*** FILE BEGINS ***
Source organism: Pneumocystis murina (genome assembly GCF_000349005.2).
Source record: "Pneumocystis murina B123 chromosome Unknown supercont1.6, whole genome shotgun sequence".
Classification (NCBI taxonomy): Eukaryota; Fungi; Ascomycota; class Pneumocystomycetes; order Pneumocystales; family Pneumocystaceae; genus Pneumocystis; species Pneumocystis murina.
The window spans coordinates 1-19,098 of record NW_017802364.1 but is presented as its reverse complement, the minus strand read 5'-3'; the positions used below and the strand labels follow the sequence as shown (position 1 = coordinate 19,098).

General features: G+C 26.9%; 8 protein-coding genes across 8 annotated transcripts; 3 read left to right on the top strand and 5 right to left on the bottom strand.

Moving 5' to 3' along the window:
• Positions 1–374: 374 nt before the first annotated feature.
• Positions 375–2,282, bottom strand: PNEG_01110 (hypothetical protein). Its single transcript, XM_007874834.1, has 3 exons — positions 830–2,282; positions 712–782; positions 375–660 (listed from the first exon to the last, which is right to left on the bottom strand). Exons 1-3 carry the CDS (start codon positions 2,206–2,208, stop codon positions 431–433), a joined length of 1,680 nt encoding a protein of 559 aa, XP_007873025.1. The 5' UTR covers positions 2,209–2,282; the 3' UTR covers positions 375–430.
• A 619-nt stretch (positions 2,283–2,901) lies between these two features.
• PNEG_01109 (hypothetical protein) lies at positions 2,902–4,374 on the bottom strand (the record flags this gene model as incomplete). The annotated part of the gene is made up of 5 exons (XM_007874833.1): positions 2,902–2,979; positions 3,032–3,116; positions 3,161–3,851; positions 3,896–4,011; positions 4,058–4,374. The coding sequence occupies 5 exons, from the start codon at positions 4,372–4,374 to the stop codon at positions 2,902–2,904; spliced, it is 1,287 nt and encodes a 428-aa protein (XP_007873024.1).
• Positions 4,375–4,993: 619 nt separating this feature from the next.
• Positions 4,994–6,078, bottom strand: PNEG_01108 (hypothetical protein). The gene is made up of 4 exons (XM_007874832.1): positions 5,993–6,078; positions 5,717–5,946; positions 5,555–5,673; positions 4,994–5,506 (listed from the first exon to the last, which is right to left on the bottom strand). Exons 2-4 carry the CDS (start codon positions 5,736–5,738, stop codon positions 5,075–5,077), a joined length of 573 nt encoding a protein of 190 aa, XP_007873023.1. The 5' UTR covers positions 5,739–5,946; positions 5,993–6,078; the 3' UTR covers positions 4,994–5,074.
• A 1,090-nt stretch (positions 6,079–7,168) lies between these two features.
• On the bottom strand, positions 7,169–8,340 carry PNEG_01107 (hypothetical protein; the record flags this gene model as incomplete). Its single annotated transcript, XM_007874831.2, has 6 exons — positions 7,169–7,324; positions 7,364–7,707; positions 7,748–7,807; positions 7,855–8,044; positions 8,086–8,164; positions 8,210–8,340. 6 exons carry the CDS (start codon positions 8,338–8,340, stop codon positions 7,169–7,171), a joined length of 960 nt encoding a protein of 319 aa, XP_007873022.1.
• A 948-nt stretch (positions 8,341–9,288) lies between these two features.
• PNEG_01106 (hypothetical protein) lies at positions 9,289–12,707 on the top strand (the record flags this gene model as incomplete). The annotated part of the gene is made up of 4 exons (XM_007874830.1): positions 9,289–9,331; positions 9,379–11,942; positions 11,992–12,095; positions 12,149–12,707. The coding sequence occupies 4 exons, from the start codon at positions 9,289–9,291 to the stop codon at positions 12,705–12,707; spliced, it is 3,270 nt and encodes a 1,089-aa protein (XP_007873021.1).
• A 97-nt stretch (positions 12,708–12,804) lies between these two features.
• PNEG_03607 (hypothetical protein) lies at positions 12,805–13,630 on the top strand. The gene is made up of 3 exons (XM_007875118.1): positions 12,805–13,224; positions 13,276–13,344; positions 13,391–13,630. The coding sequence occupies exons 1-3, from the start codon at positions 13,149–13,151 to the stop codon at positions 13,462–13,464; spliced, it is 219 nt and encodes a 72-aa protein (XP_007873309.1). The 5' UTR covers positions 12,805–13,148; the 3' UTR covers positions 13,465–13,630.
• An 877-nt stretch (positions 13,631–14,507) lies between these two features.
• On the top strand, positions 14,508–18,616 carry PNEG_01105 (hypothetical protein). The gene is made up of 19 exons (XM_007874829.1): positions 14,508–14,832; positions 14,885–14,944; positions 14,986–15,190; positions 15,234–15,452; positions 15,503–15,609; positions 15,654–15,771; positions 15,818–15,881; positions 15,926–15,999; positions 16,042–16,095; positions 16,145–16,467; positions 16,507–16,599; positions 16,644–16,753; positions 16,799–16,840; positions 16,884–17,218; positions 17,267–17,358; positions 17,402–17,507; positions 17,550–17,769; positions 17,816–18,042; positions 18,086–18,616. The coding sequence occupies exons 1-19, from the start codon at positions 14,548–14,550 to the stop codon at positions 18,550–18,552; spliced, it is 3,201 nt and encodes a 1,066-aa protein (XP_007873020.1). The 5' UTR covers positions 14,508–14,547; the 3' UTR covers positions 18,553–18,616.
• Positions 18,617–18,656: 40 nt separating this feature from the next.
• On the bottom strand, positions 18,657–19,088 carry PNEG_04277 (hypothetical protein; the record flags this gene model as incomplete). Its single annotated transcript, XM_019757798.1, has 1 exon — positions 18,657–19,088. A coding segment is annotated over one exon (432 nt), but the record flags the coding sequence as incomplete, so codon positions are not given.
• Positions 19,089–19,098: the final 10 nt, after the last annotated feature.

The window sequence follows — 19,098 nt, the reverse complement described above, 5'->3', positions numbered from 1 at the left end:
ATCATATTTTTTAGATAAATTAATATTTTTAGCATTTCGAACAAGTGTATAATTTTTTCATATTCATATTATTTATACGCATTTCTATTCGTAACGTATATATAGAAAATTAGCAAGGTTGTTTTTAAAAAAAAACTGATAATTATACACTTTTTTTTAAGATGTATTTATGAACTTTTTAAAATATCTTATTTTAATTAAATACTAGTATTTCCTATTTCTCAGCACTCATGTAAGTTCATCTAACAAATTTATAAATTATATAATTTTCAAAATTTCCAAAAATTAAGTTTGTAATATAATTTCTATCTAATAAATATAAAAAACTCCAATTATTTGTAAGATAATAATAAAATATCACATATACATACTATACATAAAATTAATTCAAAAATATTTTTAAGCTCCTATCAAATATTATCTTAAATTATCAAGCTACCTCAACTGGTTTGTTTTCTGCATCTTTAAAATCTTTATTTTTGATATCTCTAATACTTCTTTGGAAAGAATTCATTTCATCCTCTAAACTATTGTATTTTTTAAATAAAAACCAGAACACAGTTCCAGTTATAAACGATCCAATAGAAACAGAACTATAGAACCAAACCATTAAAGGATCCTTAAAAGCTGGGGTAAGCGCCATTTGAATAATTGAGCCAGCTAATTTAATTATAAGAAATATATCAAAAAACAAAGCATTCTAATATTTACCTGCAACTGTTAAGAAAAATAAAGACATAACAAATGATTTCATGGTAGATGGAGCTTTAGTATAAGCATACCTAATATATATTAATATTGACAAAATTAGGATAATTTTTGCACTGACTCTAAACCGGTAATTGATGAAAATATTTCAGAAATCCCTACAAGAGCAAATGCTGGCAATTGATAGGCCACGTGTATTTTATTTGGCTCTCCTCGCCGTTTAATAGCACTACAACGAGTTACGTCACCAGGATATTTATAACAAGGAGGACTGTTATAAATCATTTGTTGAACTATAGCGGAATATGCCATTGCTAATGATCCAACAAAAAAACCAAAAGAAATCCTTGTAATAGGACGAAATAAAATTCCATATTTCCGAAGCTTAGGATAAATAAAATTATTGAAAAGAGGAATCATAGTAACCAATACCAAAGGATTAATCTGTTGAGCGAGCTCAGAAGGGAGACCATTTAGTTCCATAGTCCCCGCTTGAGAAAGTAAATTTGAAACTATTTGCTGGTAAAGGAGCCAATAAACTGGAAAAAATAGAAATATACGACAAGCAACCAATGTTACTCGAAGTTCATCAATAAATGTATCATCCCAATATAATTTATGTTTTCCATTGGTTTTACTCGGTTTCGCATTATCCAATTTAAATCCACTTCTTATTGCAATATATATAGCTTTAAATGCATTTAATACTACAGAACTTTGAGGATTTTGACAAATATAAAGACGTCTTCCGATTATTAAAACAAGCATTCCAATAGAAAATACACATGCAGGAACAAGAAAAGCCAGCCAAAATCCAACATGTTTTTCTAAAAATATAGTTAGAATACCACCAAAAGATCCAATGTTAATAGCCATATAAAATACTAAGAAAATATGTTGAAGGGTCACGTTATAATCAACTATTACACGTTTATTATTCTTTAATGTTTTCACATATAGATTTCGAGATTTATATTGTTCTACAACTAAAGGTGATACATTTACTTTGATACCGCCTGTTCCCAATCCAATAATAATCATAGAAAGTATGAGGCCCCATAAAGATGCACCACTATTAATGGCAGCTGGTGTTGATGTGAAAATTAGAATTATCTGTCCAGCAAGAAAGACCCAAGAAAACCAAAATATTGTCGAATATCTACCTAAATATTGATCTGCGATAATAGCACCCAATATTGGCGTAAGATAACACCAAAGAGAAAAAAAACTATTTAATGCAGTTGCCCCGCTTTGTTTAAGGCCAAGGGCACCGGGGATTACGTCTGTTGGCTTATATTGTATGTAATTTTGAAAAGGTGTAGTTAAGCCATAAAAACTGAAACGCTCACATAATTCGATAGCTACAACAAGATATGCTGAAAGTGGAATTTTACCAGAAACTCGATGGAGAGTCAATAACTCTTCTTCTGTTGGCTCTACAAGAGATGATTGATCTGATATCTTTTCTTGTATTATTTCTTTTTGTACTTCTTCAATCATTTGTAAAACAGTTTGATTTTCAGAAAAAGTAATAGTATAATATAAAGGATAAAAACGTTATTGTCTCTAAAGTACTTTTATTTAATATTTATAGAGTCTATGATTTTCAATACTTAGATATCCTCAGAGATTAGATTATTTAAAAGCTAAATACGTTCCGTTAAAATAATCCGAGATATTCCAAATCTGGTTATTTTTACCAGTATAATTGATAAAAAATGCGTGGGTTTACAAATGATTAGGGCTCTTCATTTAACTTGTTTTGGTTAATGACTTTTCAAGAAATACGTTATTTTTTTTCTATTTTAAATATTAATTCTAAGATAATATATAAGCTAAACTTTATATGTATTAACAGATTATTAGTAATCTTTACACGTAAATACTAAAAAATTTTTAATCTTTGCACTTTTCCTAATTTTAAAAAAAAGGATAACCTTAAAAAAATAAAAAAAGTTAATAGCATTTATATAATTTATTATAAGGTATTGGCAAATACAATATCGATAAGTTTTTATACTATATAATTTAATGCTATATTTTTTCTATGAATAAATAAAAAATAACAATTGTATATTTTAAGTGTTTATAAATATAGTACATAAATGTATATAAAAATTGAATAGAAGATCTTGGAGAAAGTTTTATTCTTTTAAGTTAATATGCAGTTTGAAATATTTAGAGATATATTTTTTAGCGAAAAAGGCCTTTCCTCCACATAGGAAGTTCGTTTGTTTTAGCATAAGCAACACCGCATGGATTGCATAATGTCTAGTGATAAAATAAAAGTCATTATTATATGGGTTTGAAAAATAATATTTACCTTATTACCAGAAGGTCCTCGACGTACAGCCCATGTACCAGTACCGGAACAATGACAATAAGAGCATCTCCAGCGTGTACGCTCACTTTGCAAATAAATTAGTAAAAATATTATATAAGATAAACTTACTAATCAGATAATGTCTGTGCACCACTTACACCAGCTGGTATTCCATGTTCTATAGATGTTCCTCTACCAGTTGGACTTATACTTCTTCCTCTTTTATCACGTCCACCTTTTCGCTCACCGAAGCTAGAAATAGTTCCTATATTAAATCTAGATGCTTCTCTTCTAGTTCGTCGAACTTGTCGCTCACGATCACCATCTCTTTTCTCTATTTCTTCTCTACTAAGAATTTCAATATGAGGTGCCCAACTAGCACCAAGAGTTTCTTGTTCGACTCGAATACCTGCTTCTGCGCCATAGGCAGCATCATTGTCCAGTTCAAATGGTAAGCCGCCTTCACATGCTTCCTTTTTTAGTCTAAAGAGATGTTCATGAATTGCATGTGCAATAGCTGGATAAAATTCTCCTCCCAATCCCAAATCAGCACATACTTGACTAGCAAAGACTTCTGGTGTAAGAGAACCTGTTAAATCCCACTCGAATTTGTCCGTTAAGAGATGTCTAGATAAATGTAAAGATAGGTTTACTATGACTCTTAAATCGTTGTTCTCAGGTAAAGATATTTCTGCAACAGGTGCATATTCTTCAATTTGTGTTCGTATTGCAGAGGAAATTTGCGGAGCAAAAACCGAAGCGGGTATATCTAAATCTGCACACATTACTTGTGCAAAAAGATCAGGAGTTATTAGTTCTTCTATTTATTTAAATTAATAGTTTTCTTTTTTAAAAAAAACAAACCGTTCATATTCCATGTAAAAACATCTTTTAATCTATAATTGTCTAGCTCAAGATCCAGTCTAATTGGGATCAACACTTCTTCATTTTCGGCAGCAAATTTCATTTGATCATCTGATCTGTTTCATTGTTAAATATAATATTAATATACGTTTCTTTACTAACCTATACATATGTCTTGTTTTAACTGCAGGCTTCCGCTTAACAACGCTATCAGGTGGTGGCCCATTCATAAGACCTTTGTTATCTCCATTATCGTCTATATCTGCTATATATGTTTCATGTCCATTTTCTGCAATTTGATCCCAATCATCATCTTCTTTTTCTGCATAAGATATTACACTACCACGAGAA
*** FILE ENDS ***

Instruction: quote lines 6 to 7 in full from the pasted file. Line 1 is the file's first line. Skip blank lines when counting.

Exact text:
Moving 5' to 3' along the window:
• Positions 1–374: 374 nt before the first annotated feature.